Talk:Time in the United States

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Yamara 16:23, 23 June 2008 (UTC)

Naming format[edit]

Can contributors to this article please check out and comment on regarding article names? -- Chuq 04:44, 19 October 2005 (UTC)

edits for calarity[edit]

I've edited the descriptions of the rough Eastern Time Zone & Central Time Zone in an attempt to make them more clear by using natural regions. I've also edited the boundary descriptions for clarity. Most importantly, most of East Tennessee is in the Eastern timezone, which is generally regarded as Tennessee east of the easternmost cross of the Tennessee River with a minor adjustment to keep Hamiliton County (Chatt.) entirely in Eastern Tennessee dispite the bit of the county on the wrong side of the river. In addition, a couple of counties in NE Middle Tennesee may also be in the EST. Jon 18:41, 26 June 2006 (UTC)

State Option on Daylight Savings Time Section[edit]

It may be worth noting that in 2007, the start date for DST is being moved up to 2nd Sunday of March and the end date to 1st Sunday in November. Also, at some point the now old Indiana exception should be sniped. There's another article on history of Indiana Timezones. Jon 18:46, 26 June 2006 (UTC)

The key point that the section might make is that DST isn't observed everywhere. — Preceding unsigned comment added by (talk) 17:11, 13 June 2012 (UTC)

Future years porition of chart[edit]

It may be premature to list starting with 2008 because the extenstion of daylight savings time for 2007 included an energy study to compare energy use in the extended portions of daylight savings time was the prior year with a statement saying if energy isn't saved they'd revert (see the conference report for the 2005 Energy bill). This is further complicated by past congresses can not be legally bound the current congress to do anything along with the change of control of congress since then. Jon 13:55, 18 June 2007 (UTC)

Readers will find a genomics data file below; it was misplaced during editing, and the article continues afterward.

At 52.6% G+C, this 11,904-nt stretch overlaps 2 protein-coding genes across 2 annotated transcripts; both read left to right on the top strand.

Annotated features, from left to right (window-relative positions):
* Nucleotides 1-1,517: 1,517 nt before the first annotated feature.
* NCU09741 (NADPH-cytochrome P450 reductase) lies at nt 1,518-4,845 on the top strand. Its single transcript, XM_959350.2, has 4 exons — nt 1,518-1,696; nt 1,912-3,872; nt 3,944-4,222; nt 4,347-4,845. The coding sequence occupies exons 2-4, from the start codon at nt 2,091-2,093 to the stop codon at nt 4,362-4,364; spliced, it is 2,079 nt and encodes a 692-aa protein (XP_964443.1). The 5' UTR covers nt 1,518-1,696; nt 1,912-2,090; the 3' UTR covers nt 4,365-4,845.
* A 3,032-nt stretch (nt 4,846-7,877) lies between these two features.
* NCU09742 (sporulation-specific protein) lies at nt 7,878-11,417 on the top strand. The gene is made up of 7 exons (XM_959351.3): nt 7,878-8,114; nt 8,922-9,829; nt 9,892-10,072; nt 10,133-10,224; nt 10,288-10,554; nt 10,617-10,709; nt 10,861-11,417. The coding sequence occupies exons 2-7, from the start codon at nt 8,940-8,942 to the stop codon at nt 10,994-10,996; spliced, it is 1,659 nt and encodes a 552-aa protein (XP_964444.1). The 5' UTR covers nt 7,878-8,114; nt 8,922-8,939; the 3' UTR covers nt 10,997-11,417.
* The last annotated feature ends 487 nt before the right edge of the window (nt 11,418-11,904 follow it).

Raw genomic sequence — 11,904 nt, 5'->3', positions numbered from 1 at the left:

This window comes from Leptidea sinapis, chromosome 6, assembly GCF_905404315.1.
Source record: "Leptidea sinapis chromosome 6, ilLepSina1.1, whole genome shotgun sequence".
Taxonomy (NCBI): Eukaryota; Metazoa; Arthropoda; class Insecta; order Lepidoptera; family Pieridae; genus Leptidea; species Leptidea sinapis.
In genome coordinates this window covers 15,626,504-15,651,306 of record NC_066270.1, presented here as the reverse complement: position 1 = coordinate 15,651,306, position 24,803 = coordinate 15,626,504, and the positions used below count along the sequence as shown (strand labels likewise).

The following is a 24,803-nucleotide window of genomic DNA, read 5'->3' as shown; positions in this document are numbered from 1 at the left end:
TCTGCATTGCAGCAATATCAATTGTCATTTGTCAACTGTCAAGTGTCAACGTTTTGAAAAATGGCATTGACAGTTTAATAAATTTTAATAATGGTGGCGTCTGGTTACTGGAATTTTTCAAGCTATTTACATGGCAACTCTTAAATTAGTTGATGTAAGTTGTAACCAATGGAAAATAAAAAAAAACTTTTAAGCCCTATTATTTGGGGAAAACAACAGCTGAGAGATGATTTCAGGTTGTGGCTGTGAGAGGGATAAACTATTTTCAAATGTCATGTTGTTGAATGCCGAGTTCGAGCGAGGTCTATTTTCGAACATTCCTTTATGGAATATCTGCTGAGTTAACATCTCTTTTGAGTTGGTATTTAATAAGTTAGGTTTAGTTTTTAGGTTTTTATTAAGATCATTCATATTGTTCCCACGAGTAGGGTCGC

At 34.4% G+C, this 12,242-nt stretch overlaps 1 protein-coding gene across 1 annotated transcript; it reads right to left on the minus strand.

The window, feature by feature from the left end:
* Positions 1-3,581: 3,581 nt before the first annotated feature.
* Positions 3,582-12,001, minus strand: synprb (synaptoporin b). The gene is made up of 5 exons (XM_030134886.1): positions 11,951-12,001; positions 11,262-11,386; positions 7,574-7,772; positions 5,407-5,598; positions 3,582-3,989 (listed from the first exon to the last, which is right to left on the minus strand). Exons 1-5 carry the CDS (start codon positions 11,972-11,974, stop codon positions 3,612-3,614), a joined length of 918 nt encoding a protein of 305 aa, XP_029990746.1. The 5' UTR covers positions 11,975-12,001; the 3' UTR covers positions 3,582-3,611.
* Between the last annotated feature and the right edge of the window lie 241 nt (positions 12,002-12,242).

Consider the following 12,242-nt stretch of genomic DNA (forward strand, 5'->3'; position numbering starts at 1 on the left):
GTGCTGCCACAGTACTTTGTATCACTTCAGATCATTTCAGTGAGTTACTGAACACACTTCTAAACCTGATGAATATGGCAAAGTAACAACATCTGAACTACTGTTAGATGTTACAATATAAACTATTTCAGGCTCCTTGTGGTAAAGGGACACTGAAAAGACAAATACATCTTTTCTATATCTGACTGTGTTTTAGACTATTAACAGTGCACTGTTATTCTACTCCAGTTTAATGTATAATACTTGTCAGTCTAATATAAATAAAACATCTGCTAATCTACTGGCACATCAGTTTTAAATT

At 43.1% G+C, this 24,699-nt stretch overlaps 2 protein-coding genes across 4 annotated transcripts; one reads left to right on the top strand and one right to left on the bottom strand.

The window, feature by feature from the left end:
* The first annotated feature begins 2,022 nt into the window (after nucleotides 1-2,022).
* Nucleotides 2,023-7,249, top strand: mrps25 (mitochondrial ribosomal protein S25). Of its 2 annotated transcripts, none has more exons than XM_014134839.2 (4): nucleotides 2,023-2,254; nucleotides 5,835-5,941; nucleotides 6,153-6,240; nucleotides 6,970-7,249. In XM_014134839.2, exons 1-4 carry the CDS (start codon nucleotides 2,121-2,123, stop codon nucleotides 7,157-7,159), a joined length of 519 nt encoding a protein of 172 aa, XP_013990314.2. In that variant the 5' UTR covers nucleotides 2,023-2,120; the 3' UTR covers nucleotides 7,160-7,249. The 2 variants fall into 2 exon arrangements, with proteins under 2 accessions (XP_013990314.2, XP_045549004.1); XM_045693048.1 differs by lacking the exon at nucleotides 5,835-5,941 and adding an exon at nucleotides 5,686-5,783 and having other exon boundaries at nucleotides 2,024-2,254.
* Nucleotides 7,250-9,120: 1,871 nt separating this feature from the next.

• Partially Disagree. Congress can always rescind a law passed by a previous Congress, so what? The law as it stands prescribes the dates shown in the chart. When DST was extended, the wire services carried tables showing "Daylight Savings Time Schedules for the next six years". This is good encyclopedic information, which people consult for planning purposes in scheduling future events, work schedules, timetables, etc., many of which are prepared years ahead of time. (Right now, for example, I'm working on a convention scheduled for Nov., 2010). OTOH, I'd agree with you that the chart probably shouldn't go into the future as far as 2017 and should be annotated, "subject to review pursuant to the Energy bill..." JGHowes talk - 14:27, 18 June 2007 (UTC)
  • I've edited this section to take account of the 2008 review JGHowes talk - 11:57, 24 June 2007 (UTC)

Switch from GMT to UTC as basis[edit]

This is fairly trivial, but it should be noted that standard time zones in the US have always been based upon mean solar time (GMT), until the passing of Public Law 110-69 on 2007-08-09, where it has been changed to be based upon (the US's interpretation of) UTC. See Bill H.R. 110-2272. -- Dmeranda 20:44, 20 August 2007 (UTC)

Thanks for the citation. The specific change is in Title III Sec. 3013. — Joe Kress 21:38, 20 August 2007 (UTC)

Place vs. Time[edit]

Can we please distinguish between a time zone and a time offset somehow? --Uncle Ed 02:48, 18 October 2007 (UTC)

Capitalization of the names of time zones[edit]

If one looks at the text of the law, 15 USC § 263. Designation of zone standard times, it seems that the capitalization rules used follow standard English: proper nouns are capitalized, other words are not. Thus the law refers to "eastern standard time", not "Eastern Standard Time". Also even for proper nouns, only the first word is capitalized so you have "Atlantic standard time" and not "Atlantic Standard Time". Should this be corrected here, and on other articles that refer to the names? -- Dmeranda 17:16, 22 August 2007 (UTC)

Naming of the zones, again[edit]

Regarding the recent cleanup attempts to reduce link renaming (pipes), it should be observed that the resulting list of names is not consistent and probably not correct. For example we have "Central Time Zone (North America)" and "Mountain Standard Time" which certainly are not consistently named, and neither is correct; which is what the text in the article immediately preceding the list promises: "Only the full time zone names listed below are official..." Looking at Public Law 15 U.S.C 263[1] is the definitive source for the correct names to use. It starts with "The standard time of the first zone shall be known and designated as..." and continues to provide the following names (notice the capitalization used as well):

  1. Atlantic standard time